Study: Why dogs tilt their heads. Pups tilt their faces to one side in order to hear and process their owners’ requests better, according to a study. 

  • Scientists conducted a recall test on dogs and their owners to determine if they were able to recall toys.
  • Dogs who remembered the names of more toys tilted more often their heads.
  • Experts say that the action may help them process and hear requests 

It’s a cute behavior that will charm dog lovers. But, why do dogs tilt their heads to the side?

Researchers from the Eotvos Lond University in Budapest attempted to answer this question. They found that tilting your head may help dogs hear and process more information.

The team conducted a series experiments in which dog owners taught their pets the names of new toys.

The dogs would tilt their heads when their owners requested a toy. This tilt seemed to be consistent over time.

The researchers stated that dogs often tilt their heads, and they don’t have a complete understanding of why.

“However this study is the first step towards proving that this behavior may be related to the presence and salient audio stimuli for the dogs.

Researchers from the Eotvos Lorand University in Budapest suggest that tilting the head may help dogs to hear and process information more easily

Researchers from the Eotvos-Lorand University in Budapest have suggested that dogs may be able to hear and process more information by tilting their heads.

Which breeds of dog is the smartest? 

WebMD says that these are the most intelligent dog breeds.

  1. Border Collie
  2. Poodle
  3. German Shepherd
  4. Golden Retriever
  5. Doberman Pinscher
  6. Shetland Sheepdog
  7. Labrador Retriever
  8. Papillon
  9. Rottweiler
  10. Australian Cattle Dog 

Many animals, including humans use asymmetrical behaviors regularly.

You might, for example, squint with your one eye to see an image or turn your head in a certain direction to hear better when you hear a noise.

Asymmetrical behavior in dogs includes tail wagging, nose use while sniffing, and even paw preference.

Dr Andrea Sommese, lead author, stated that tilting the head in dogs is yet another asymmetrical movement, but that it had never been studied.

“We examined the frequency and direction this behavior took in response to a particular human vocalization: When the owner asks the dog for a toy, the dog will bring it by saying its name.

“We did it because it happened so often when the dogs were listening to their owners.”

The researchers used videos from a previous study that looked at dog toy memory to understand this behavior.

In the study toys were placed in one area and experimenter and owner in the other. The owner then asked the dog to fetch the toy by naming it.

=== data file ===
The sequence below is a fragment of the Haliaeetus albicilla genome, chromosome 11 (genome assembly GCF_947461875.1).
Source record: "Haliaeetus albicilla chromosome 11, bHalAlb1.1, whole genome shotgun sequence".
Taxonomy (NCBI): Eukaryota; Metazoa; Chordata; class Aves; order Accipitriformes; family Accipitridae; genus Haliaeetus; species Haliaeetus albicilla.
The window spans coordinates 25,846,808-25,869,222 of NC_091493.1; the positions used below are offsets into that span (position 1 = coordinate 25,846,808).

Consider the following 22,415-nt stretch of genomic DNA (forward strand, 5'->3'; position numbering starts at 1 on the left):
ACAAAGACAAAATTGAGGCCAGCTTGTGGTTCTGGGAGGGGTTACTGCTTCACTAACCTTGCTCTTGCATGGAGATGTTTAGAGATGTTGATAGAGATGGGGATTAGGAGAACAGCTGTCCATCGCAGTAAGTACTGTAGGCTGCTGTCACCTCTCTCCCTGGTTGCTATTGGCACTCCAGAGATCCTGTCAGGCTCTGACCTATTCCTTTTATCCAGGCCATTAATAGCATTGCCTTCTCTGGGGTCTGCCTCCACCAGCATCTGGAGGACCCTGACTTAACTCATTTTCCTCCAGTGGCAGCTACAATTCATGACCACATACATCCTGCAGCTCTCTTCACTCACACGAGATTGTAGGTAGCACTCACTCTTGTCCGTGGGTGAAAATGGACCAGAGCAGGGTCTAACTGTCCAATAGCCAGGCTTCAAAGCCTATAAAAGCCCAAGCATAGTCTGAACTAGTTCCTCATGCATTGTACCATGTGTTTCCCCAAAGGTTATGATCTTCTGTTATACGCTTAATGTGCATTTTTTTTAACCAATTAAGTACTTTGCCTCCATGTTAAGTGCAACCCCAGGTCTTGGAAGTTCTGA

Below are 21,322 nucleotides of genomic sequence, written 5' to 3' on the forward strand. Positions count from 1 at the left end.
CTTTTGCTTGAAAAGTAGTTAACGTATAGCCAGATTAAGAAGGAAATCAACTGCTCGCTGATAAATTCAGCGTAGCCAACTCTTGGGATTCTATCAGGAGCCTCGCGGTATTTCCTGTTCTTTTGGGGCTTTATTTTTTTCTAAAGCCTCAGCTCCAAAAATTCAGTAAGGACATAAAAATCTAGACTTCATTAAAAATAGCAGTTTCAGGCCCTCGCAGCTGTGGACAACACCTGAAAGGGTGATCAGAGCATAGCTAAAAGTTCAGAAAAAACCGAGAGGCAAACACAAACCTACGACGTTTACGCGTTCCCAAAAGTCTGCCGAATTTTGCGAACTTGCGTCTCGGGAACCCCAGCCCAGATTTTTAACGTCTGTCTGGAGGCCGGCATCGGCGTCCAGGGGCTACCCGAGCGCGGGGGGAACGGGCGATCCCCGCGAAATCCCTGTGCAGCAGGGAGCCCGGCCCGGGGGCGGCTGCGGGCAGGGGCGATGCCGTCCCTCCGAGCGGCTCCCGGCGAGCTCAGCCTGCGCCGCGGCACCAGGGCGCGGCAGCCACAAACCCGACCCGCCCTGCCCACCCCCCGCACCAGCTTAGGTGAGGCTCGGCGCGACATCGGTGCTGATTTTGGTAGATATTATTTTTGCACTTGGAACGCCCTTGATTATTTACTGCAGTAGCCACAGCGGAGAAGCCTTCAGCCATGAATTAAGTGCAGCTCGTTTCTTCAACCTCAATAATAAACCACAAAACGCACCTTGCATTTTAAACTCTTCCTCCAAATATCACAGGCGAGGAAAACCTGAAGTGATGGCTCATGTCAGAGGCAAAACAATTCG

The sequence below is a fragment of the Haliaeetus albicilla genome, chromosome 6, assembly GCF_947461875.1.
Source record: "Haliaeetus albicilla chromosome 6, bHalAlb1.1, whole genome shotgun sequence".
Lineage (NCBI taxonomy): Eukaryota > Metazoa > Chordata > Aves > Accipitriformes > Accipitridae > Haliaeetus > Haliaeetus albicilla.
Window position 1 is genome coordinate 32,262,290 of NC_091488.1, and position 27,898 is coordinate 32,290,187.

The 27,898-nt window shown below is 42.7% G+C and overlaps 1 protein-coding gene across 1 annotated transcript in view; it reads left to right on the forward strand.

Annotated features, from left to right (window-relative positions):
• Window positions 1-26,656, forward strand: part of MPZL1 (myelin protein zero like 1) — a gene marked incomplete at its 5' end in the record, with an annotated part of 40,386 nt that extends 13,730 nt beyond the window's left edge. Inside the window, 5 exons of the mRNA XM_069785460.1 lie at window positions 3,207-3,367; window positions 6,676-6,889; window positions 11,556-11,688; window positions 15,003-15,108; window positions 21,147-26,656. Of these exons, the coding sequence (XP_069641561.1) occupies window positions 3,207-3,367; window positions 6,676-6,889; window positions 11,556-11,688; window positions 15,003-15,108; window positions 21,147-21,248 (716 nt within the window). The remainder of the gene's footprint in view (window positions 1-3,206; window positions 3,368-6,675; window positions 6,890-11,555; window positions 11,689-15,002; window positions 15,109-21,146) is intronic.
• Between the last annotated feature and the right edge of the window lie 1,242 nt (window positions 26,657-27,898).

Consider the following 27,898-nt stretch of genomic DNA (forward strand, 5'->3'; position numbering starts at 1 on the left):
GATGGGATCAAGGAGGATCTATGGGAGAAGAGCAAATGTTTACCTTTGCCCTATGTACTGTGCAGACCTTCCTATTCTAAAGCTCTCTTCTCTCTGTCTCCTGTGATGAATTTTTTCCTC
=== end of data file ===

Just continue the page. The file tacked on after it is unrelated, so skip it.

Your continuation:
Of the 40 dogs tested, 33 were found to be typical dogs that could not learn the name of even two toys, while seven, including Whisky (pictured) were classed as Gifted Word Learners, who could remember multiple names easily

33 of the 40 dogs were considered to be typical dogs, unable to learn the names of toys. Seven, including Whisky (pictured), were classified as Gifted Word Learners. They were able to remember multiple names with ease.

33 of the 40 dogs tested were considered to be typical dogs who couldn’t name any toys. Seven dogs were classified as Gifted Word Learners and could recall multiple names with ease.

The Gifted Dogs were also observed to tilt their heads at the request of their owners for toys, which is something that the average dog rarely does.

The team decided to do two more experiments to observe head tilts.

The subsequent experiments that lasted over 24 months confirmed that dogs seem inclined to tilt their heads more often than cats.

Shany Dror, coauthor, stated that it appears that success in retrieving a named item is related to head tilts upon hearing its name.

“That is why we suggest an association of head-tilting with processing relevant and meaningful stimuli.”


An analysis of the DNA of the oldest known dog remains in the world revealed that dogs were domesticated by humans in Eurasia around 20,000 to 40,000.

MailOnline was informed by Dr Krishna Veeramah (a Stony Brook University assistant professor in evolution) that dog domestication would have involved a complex process, with many generations where signature traits developed slowly.

“The current hypothesis is that domestication of dogs occurred passively. There are wolves living in hunter-gatherer camps, eating the refuse left behind by humans.

‘Those wolves who were more calm and less aggressive would have been more effective at this. Although the humans did not initially benefit from this process, they would eventually have some sort of symbiotic relationship. [mutually beneficial]Eventually, our relationship with these animals evolved into the dogs we know today.